As a result, the FDA sent a warning letter to C.R. Bard notifying the company that they were in violation and subject to penalization.
TorHoerman Law is currently pursuing IVC filter lawsuit cases for the following injuries:
TorHoerman Law is currently pursuing IVC filter lawsuit cases for patients who used retrievable filters manufactured by the following companies:
If you believe that you have suffered one or more of the injuries mentioned above because of an IVC Filter manufactured by one the companies mentioned above, and you want to participate in the IVC filter lawsuit, contact the offices of TorHoerman Law today.
It is up to the manufacturer to satisfy safety concerns using a combination of testing and trials.
However, many lawsuits have been filed claiming that the manufacturers of these filters have not satisfied safety concerns and, instead, continue to move forward with sales of these filters.
Thousands of lawsuits have already been filed and continue to move forward against C.R. Bard, Cook, Cordis and Argon IVC filter manufacturing companies.
TorHoerman Law is currently accepting IVC filter lawsuit cases on behalf of individuals who suffered injuries due to IVC filters manufactured by C.R. Bard, Cook, Cordis, or Argon.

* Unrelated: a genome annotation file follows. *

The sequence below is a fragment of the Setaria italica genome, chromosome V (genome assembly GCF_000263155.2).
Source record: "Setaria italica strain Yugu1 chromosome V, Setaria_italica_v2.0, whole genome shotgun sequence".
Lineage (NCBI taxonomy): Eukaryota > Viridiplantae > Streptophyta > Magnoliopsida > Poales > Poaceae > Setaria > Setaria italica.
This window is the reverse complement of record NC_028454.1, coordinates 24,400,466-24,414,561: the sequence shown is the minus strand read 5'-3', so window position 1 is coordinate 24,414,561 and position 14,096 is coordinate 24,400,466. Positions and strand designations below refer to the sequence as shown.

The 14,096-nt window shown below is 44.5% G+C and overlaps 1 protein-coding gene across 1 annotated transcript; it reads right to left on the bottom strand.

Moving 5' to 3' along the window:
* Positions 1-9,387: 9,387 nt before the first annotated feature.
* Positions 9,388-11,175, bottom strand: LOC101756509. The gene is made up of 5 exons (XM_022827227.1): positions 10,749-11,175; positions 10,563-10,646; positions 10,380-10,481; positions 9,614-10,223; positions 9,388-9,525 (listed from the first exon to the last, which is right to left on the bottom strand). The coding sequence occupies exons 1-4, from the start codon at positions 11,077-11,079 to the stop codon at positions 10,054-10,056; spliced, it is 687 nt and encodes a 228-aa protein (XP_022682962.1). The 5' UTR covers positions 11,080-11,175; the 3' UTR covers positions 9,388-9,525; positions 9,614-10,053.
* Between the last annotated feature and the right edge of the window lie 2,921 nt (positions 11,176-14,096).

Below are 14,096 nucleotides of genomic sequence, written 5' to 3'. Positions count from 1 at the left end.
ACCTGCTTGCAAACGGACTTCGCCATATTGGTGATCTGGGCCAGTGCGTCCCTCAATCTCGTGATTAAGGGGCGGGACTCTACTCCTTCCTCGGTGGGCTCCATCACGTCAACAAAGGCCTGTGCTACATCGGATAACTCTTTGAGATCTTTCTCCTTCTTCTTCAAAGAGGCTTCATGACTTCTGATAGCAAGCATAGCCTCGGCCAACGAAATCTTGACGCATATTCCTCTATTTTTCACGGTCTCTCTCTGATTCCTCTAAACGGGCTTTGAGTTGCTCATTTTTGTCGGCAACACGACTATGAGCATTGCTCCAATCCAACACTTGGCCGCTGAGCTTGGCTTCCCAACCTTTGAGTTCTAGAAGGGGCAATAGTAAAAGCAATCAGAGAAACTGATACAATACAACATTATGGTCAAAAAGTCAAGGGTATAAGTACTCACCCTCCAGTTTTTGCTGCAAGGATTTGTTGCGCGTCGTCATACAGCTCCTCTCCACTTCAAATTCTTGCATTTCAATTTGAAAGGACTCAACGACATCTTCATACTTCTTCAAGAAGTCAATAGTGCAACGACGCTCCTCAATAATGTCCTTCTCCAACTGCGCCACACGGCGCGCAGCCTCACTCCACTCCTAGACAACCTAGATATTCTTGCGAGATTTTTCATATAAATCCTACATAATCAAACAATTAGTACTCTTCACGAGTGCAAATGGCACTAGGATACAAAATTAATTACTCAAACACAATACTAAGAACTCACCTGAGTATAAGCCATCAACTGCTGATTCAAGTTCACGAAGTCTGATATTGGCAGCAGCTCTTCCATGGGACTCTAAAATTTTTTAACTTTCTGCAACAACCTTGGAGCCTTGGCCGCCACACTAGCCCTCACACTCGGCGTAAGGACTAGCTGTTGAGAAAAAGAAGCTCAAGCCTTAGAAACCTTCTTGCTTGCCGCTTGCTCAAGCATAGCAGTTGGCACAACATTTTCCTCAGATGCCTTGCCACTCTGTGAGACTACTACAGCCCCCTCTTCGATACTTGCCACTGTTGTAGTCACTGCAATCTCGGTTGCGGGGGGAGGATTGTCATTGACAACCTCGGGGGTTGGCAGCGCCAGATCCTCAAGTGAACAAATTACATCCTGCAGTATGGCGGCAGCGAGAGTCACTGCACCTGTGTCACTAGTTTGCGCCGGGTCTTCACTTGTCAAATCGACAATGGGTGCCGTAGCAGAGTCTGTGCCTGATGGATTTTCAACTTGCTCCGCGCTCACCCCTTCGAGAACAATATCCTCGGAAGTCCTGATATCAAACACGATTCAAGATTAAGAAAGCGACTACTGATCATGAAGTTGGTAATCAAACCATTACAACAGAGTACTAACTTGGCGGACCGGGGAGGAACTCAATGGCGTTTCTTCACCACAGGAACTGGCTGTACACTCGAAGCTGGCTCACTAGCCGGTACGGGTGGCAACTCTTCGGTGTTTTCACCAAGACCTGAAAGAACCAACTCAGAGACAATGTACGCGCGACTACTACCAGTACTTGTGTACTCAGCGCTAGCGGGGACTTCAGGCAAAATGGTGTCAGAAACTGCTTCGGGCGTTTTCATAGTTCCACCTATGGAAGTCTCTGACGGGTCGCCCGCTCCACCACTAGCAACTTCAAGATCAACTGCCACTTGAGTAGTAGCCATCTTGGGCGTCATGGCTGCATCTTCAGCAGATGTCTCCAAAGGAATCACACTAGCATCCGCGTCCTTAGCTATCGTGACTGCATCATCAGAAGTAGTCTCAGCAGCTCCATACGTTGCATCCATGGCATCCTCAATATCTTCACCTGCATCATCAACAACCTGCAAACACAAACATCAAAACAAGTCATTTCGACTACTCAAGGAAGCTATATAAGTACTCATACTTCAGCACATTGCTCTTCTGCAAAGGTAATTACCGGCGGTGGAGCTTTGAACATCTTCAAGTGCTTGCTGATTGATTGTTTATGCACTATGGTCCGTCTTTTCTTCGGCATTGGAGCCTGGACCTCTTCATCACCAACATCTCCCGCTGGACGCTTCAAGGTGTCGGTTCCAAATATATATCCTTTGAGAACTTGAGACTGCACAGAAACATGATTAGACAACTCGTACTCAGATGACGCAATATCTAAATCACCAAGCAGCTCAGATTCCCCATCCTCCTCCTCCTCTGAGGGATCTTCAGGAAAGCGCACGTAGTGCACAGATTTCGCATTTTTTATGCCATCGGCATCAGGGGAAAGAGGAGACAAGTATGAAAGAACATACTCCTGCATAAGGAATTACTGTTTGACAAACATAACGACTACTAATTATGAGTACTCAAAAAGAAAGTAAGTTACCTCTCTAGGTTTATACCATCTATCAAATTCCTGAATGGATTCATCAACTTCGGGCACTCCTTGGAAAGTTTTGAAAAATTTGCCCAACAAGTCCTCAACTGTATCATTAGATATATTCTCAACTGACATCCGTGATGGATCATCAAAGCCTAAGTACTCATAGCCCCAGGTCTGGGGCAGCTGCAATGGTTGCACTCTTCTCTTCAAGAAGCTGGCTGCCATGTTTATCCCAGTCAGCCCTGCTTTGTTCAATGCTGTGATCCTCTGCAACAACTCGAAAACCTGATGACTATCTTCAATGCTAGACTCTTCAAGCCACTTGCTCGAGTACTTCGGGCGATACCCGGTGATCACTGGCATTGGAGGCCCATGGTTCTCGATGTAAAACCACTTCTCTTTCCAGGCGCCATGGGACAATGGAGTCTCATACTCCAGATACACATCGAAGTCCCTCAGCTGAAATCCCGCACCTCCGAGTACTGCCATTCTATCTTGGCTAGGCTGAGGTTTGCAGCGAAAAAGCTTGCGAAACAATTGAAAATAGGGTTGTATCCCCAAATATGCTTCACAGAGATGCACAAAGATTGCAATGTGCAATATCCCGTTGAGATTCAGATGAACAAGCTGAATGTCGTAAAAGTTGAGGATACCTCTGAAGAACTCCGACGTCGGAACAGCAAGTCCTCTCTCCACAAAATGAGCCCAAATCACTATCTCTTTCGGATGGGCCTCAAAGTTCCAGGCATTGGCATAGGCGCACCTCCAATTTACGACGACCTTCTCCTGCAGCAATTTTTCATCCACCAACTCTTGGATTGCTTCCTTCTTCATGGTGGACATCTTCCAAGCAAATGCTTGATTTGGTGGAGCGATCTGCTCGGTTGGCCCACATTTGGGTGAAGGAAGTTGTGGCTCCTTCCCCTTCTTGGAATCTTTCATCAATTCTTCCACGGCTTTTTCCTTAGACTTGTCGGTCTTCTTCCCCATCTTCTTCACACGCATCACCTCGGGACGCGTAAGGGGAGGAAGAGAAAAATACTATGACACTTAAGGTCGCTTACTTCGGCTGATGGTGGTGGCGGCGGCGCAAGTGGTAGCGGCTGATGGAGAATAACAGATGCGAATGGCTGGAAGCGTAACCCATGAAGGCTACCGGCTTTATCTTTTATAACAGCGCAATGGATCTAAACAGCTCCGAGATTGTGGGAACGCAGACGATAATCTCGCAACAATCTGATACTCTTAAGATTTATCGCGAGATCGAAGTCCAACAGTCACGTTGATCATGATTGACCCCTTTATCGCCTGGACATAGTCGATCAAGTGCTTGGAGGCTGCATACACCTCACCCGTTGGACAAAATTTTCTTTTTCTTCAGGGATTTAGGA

A panel on multidistrict litigation decided that it would be appropriate to consolidate IVC filter lawsuit cases.
Currently, IVC filter lawsuit multi-district litigations (MDLs) are being consolidated in courts in Indiana (Cook) and Arizona (C.R. Bard).
A number of individuals who received C.R. Bard IVC filters have filed three separate class-action lawsuits against the manufacturer in California, Pennsylvania, and Florida courts, claiming that because their devices have migrated (but not fractured) they should be compensated for medical monitoring.
These lawsuits cite Bard’s negligence, misrepresentation, and data concealment.
Plaintiffs named in the IVC Filter MDLs, as well as other individual IVC filter lawsuit cases, alleging that defects in the design of some retrievable IVC filters increase the likelihood of certain adverse health events.
There are more than 6,000 IVC filter lawsuits pending in federal court.